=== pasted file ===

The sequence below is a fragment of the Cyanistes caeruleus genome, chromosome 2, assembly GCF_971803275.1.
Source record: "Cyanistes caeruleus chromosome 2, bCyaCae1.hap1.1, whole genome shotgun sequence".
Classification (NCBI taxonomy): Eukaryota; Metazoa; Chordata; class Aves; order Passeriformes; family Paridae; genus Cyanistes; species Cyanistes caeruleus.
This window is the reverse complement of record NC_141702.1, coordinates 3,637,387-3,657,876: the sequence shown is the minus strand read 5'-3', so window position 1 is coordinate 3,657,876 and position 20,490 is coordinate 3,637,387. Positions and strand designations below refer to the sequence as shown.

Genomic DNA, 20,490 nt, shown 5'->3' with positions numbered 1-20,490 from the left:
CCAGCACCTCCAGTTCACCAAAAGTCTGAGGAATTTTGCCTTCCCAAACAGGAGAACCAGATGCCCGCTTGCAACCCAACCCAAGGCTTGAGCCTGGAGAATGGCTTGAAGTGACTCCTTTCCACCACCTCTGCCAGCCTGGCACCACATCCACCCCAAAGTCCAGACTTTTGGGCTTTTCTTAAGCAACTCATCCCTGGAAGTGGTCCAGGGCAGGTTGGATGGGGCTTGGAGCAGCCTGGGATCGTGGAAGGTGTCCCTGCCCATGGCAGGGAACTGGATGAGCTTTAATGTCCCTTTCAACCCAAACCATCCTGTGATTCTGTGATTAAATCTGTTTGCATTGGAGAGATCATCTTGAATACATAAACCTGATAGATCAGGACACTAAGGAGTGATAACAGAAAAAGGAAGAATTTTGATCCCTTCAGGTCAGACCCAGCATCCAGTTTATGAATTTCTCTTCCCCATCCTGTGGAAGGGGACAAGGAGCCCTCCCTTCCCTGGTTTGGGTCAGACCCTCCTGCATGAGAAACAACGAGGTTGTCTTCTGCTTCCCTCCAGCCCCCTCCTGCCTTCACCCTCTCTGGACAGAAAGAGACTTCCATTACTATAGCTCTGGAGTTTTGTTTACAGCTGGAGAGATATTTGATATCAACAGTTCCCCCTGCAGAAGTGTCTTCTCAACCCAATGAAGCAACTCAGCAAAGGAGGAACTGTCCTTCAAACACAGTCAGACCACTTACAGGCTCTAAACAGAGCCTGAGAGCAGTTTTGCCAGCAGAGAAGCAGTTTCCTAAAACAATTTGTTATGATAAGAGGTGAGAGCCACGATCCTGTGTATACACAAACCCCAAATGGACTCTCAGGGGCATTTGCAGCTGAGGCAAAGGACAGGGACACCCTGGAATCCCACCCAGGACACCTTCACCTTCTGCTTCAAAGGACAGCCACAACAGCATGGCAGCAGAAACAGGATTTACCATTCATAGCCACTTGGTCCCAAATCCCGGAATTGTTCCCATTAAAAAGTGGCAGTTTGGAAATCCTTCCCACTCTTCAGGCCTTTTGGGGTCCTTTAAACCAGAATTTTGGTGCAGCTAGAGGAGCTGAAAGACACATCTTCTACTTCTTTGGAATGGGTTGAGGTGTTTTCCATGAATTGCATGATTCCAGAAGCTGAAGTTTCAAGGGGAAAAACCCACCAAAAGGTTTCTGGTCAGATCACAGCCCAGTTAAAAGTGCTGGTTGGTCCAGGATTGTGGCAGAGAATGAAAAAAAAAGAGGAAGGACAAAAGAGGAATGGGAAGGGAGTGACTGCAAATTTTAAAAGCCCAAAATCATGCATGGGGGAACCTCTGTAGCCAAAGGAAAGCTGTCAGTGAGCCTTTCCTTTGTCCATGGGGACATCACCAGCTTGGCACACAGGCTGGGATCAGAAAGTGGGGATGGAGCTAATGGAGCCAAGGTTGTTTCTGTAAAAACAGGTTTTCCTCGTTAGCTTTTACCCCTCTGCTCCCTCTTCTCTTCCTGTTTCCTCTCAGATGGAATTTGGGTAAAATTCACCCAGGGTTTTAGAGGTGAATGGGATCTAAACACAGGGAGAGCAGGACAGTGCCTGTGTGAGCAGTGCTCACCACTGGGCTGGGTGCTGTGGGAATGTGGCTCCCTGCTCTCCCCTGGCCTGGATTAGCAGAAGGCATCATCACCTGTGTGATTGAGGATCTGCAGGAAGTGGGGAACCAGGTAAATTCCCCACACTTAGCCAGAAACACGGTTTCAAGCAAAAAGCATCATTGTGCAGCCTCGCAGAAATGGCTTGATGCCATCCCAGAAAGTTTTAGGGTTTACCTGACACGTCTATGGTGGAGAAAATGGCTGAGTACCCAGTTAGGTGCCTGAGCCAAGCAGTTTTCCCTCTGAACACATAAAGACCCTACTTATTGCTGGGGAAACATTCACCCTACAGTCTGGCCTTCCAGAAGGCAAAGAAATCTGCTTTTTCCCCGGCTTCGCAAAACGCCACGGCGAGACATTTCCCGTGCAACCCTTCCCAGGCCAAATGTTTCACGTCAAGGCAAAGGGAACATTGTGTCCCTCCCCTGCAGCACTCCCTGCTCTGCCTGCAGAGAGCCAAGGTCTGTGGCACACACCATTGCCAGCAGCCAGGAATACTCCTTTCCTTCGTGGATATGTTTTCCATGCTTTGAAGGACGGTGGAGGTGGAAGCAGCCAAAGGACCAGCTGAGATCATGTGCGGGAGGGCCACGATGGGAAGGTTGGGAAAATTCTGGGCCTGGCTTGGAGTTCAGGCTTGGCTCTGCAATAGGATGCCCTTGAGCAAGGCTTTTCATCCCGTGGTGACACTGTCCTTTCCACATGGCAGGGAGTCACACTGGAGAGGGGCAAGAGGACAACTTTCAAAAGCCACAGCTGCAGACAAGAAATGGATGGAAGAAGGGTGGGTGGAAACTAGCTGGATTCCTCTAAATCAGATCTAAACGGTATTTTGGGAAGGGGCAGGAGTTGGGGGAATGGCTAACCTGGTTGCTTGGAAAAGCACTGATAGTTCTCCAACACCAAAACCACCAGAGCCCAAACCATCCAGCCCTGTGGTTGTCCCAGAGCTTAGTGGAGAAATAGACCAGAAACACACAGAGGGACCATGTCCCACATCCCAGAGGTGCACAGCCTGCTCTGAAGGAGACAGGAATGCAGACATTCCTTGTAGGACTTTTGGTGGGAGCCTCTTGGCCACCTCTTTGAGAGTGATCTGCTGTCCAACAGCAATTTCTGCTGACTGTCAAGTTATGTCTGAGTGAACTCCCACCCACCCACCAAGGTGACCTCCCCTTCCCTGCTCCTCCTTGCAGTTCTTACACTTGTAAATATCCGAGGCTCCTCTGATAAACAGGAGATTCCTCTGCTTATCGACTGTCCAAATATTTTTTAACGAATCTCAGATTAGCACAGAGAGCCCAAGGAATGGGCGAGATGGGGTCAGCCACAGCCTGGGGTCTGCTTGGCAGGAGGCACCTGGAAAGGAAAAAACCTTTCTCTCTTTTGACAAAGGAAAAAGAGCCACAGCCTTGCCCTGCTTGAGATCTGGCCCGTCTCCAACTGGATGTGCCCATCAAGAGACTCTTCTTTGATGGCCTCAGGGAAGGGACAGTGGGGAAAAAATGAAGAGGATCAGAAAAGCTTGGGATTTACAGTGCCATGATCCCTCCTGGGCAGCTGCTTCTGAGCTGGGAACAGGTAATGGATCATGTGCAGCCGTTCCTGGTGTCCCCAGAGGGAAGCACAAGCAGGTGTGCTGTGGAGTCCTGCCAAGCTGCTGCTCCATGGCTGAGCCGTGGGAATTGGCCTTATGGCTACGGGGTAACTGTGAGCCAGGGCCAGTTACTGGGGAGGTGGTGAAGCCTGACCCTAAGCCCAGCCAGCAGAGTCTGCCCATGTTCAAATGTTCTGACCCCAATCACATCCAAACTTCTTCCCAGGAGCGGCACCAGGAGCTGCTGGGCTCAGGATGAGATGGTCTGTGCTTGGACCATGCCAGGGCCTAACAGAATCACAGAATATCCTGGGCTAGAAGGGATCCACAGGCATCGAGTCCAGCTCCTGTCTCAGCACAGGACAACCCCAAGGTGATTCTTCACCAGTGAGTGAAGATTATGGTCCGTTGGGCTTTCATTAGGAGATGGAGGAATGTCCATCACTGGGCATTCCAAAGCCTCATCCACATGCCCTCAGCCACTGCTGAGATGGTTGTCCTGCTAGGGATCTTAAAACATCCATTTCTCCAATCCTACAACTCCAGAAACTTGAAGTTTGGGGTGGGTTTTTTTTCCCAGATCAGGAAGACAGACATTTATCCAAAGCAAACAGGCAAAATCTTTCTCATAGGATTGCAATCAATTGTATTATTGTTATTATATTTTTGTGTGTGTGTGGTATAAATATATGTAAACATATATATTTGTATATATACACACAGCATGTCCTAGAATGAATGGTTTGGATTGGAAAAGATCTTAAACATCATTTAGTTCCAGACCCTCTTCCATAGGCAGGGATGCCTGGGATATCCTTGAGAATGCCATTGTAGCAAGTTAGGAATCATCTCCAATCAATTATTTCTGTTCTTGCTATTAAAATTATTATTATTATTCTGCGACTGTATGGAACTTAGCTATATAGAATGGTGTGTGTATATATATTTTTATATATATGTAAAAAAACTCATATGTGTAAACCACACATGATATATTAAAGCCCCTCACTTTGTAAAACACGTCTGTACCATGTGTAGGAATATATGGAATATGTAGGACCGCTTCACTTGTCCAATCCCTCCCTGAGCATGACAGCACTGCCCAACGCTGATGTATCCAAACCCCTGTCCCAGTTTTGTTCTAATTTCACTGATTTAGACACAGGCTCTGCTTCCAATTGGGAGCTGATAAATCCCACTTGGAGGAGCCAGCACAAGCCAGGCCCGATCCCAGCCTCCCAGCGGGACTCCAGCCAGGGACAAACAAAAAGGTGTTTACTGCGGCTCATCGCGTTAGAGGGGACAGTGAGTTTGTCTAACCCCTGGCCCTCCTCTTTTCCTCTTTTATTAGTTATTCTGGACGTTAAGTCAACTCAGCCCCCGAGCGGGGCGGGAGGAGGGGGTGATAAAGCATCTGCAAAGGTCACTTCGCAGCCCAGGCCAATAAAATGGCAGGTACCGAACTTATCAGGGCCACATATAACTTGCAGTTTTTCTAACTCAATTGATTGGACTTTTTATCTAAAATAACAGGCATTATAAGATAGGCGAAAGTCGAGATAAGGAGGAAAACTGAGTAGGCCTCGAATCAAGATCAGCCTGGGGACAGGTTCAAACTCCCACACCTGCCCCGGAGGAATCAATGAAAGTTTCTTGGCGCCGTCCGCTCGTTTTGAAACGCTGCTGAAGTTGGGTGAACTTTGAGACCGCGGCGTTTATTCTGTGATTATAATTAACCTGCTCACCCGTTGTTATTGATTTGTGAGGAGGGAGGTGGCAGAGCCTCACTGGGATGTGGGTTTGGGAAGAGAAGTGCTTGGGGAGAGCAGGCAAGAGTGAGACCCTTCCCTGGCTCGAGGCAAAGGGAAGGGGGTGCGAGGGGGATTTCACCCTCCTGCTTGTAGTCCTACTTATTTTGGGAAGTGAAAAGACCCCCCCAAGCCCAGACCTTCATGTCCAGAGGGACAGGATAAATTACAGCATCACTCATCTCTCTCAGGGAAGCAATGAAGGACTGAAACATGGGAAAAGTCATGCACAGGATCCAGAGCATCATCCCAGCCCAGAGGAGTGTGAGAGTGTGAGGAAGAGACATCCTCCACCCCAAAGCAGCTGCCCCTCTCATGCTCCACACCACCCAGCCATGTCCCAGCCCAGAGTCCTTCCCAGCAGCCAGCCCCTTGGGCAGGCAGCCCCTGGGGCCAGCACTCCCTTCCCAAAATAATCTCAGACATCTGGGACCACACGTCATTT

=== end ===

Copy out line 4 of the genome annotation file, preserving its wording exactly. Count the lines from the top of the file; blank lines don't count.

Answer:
This window is the reverse complement of record NC_141702.1, coordinates 3,637,387-3,657,876: the sequence shown is the minus strand read 5'-3', so window position 1 is coordinate 3,657,876 and position 20,490 is coordinate 3,637,387. Positions and strand designations below refer to the sequence as shown.